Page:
Sunday, February 21, 2010

1st Sunday in Lent: God has blessed us, Sinners tho' we be

Deuteronomy 26:1-11
Psalm 91:1-2, 9-16
Romans 10-8b-13
Luke 4:1-13

Jesus, just like all of us, was tempted. He was tempted to selfishly use his God-given power to relieve his own hunger and break his fast, rather than keeping to the discipline he had set for himself. He was tempted to grab earthly power and let his all too human ego take first place, tempted to become the earthly ruler that the Jews expected to come and rescue them from the Romans. He was even tempted to show off supernatural powers by seeming to take flight, and calling the angels to set him down gently on the hallowed ground outside the temple. Though it isn’t mentioned in the scriptures, I imagine that like any other thirty-year-old man, one who is torn by thoughts of being selfish, powerful and egotistical, he was also tempted by lust.

Does that sound sacrilegious to you? It’s important that we remember that while Jesus was fully divine, he was also fully human. He fully experienced every human emotion and trial that we experience, tempted and torn by the actions of others as well as his own inner feelings and desires, just like us. And yet, we are told that he was without sin. He chose God, and his relationship with God rather than succumbing to temptation. Would that we were like him!

However, we are not. We all fall short of the glory that he exemplified in his life here on Earth. We are tempted daily, whether by envy, or sloth, gluttony or selfishness, impatience, right on up to uncontrolled anger, and yes, lust, perhaps even adultery. Blaming others for our own mistakes, even if only in our thoughts. Being self-righteous and thinking we are better than other people. Not having a heart of forgiveness when others hurt us.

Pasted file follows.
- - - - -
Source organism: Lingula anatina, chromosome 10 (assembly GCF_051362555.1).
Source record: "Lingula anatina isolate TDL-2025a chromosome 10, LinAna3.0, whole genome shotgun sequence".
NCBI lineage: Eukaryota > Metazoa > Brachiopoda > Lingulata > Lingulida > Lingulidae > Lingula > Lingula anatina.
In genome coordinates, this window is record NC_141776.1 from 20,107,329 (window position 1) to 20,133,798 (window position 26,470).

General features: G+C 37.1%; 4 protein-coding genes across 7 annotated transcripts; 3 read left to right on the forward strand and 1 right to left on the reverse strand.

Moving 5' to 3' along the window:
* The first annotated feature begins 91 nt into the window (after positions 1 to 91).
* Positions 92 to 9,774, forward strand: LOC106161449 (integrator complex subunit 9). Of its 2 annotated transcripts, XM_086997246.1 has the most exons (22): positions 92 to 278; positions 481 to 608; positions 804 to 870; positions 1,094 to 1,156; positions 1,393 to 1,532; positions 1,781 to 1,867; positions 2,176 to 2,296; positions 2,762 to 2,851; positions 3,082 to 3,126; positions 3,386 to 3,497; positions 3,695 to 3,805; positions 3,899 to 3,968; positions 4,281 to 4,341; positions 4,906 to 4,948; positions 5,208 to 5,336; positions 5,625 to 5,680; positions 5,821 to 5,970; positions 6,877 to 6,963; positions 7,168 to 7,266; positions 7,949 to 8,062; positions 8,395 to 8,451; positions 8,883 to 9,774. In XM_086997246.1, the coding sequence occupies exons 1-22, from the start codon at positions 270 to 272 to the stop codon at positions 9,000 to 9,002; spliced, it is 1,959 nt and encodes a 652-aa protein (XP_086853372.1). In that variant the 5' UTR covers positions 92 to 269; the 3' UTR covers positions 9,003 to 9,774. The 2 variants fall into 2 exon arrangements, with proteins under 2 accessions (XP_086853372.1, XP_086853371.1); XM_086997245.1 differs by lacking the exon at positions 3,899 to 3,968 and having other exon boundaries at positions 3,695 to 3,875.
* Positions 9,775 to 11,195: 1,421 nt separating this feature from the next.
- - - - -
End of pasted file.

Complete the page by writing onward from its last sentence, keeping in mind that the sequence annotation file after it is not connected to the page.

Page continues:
Our headlines for this week show us good examples of how temptation to sin can get out of control. Tiger Woods said it perfectly. He had worked so hard all his life to be the best, that he felt he deserved to enjoy all the temptations of life. And they are so easy to find. I am sure he never meant to hurt anyone…but he didn’t think, and he forgot God and his vows, and he hurt a lot of people, including himself.

Joe Stack appeared to be a normal, regular everyday sort of guy according to his acquaintances. But he held grudges he never mentioned to anyone, until it all boiled out of control on Wednesday night and Thursday morning. We don’t yet know, but I think perhaps he had deep-seated mental problems, rather than simply being tempted into sin. However, that’s how his illness played itself out: he sinned against hundreds of people, most especially the one he killed and those he injured and traumatized, as well as those he supposedly loved, his family.

Those are big, headline types of sin, but our scriptures tell us that sin is sin, and shouldn’t be graded according to how dramatic or well known it is. Sin is quite simply anything, thought or action, that separates us from God: anything that takes us away or removes us from relationship with God. If you are like me, you experience sin in your life on a daily basis. I know I am frequently aware that I have done or said something that has turned my back to God, and I must turn around again, for that’s what the word “repentance” means, to “turn around” and live moving toward God. It is a like being a soldier on guard, trying to be aware of every movement away from Him. There is no way to accomplish it, for we simply are not capable of being perfect.